JEL: Q18 Q24 Q54 Q57 Q58
    Date: 2014
  5. By: Tiwari, Rajnish; Kalogerakis, Katharina; Herstatt, Cornelius
    Abstract: Frugal products and services aim at satisfying the unsaturated demand of a large and growing middle class in many emerging economies. Although research has been conducted in regard to the strategic importance of frugal innovations, so far, the actual development process of such innovations has not been looked into in detail. Some examples show that inventive analogies are used to develop frugal innovations. For instance, the development of a frugal artificial heart was based on the heart structure of cockroaches, which led to a reduction of costs by 20 times. The aim of this paper is to examine the use of inventive analogies in creating frugal solutions and their impact on project results. Based on three explorative case studies from India, the authors generate preliminary evidence that analogies can make a significant impact on the successful development of innovations in environments that are characterized by severe resource constraints and high price-sensitivity. Furthermore, the inherent aim of frugal innovations to create radically new solutions with very restricted resources seems to stimulate the application of inventive analogies. The results point to some valuable learnings in regard to an effective employment of analogies. Besides, useful insights for companies that want to exploit market opportunities in the emerging economies are generated. --
    Date: 2014
  6. By: Iana Paliova; Tonny Lybek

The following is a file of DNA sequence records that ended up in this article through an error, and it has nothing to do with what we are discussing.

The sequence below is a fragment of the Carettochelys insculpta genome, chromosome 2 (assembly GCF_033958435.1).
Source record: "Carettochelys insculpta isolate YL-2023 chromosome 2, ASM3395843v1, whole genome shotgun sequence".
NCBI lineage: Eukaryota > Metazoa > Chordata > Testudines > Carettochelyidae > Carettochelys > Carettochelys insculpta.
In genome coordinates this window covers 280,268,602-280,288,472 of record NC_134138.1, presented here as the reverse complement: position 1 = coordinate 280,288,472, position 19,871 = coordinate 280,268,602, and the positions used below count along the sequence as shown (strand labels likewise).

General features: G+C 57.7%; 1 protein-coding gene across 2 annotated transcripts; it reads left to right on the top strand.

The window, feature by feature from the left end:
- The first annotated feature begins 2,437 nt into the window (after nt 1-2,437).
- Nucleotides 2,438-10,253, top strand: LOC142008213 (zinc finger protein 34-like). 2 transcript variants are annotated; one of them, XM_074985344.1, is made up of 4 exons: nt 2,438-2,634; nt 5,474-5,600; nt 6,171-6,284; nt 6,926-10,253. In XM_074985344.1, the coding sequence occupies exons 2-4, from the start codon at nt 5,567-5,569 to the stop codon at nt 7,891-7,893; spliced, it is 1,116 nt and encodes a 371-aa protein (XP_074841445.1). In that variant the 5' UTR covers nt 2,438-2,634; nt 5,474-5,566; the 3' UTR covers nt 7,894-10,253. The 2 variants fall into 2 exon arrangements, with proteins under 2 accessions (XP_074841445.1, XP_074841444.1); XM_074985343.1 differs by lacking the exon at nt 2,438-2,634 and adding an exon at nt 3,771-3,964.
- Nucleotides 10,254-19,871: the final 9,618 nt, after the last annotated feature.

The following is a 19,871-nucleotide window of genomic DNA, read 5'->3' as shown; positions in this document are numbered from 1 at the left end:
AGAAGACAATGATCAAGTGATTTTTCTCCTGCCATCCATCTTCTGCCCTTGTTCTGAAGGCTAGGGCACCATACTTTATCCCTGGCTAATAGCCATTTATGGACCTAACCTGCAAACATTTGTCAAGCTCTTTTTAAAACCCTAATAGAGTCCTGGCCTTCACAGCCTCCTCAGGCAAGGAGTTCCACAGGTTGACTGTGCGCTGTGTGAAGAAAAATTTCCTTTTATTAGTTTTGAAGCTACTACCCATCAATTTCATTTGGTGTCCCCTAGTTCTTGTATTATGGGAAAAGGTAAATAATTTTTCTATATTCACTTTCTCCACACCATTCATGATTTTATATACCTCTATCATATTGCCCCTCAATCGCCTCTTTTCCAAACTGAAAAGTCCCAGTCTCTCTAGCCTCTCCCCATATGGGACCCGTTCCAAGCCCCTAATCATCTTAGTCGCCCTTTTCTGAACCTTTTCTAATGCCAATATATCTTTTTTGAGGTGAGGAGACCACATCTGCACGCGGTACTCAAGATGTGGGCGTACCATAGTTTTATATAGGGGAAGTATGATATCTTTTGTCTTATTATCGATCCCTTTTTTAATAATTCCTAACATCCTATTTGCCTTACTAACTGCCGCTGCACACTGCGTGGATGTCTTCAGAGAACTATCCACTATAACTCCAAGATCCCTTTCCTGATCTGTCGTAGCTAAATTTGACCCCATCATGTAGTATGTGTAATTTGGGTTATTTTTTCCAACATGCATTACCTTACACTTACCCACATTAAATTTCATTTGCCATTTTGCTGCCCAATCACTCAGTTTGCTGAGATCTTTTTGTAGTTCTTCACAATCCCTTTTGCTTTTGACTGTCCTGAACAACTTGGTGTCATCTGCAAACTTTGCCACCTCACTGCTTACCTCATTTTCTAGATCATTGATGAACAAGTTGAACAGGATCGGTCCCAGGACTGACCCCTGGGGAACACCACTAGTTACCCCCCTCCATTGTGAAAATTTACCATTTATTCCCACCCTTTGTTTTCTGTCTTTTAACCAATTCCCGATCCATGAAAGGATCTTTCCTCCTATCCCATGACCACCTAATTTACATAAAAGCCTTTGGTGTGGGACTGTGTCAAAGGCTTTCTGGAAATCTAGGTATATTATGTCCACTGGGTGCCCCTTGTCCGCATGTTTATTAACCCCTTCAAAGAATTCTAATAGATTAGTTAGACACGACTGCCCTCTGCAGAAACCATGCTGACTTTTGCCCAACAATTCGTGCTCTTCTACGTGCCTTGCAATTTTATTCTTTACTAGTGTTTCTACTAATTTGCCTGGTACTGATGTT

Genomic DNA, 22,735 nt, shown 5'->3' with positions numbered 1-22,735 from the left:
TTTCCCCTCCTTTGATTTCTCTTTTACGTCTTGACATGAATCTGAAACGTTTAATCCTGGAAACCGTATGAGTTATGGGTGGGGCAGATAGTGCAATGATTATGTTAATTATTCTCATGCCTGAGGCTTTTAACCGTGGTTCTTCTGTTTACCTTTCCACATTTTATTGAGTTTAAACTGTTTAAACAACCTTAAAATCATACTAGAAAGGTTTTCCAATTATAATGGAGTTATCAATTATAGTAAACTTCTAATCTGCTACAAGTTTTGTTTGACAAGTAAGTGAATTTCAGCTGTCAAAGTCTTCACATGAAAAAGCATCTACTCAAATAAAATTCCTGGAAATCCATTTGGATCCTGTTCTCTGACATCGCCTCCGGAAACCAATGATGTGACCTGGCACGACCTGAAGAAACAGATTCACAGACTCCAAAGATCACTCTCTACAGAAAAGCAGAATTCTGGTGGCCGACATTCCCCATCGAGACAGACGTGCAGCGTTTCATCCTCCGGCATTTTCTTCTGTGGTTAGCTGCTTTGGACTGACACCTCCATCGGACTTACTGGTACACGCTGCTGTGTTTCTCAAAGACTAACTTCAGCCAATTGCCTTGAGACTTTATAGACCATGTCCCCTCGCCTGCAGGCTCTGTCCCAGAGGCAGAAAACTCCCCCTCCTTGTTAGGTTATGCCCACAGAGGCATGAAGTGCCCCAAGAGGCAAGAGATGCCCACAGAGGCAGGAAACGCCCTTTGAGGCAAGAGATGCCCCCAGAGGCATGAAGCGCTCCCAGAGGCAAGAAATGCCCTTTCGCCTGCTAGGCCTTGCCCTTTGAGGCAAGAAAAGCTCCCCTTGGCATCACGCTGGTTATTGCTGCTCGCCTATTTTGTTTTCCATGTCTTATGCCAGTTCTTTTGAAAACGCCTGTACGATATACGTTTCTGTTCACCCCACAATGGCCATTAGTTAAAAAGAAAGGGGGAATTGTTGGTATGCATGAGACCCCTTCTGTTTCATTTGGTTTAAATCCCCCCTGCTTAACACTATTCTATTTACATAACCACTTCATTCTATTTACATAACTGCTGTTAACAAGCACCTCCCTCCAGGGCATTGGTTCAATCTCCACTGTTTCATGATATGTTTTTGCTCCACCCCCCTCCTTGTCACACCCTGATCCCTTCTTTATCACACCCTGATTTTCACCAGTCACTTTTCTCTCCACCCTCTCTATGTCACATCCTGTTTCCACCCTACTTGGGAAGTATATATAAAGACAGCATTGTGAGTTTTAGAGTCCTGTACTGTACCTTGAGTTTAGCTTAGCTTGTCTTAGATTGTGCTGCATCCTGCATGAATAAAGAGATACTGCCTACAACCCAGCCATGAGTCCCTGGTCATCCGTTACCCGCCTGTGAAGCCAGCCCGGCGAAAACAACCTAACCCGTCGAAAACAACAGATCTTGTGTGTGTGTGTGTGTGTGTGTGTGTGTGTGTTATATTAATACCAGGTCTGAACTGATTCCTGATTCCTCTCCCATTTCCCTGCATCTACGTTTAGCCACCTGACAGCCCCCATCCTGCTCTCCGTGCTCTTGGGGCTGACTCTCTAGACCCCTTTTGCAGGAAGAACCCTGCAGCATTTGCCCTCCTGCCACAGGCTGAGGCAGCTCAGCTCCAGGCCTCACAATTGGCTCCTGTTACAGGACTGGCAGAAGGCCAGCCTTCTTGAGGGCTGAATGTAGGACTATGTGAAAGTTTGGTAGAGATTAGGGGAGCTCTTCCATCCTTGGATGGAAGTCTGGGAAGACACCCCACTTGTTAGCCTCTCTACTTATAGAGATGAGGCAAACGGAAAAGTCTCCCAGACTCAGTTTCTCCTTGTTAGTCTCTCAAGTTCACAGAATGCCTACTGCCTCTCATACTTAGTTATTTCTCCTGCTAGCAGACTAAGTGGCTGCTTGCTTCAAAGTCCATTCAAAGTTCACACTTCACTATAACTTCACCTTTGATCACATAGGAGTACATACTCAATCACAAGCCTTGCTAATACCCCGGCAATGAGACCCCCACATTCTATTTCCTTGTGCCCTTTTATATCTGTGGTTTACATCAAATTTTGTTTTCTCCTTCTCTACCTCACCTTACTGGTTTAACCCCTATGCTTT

Abstract: This paper focuses on EU structural and cohesion funds assistance to Bulgaria during the 2007–13 program period. Initial weaknesses resulted in a low absorption rate, which was mitigated by increasing advance payments; applying electronic application and reporting procedures; simplifying and unifying tender processes; and strengthening the role of international financial institutions and banks in project preparation, evaluation and monitoring. The possible impact on growth and potential output is briefly discussed, while the risks of improper absorption are acknowledged. Valuable lessons have been learned, but it is recommended that additional steps be taken for the next program period 2014–20.
    Keywords: Financial assistance;Bulgaria;Absorptive capacity;Public investment;Government expenditures;European Union;Bulgaria, EU structural and cohesion funds, and potential growth.
    Date: 2014–02–06
  7. By: Gabor Hunya (The Vienna Institute for International Economic Studies, wiiw)
    Abstract: Summary The paper compares three countries (Hungary, Poland and Romania) in terms of the number of greenfield FDI projects and of GDP by NUTS-2 sub-country regions. We discuss whether the particular regions received a smaller or larger share of projects than their share in GDP. Then we outline the regional and investment policy tools applied in each of the countries, looking at their possible impact on the location choice of investors. The investigation reveals significant regional gaps in attracting new FDI projects and a dominance of the capital cities. Regional discrepancies between NUTS-2 regions in terms of per capita GDP have become marginally smaller in recent years but were mainly unrelated to the location of new foreign investments. State aid for large investments, industrial parks and special economic zones has been among the most powerful tools directing the location choice of new FDI projects.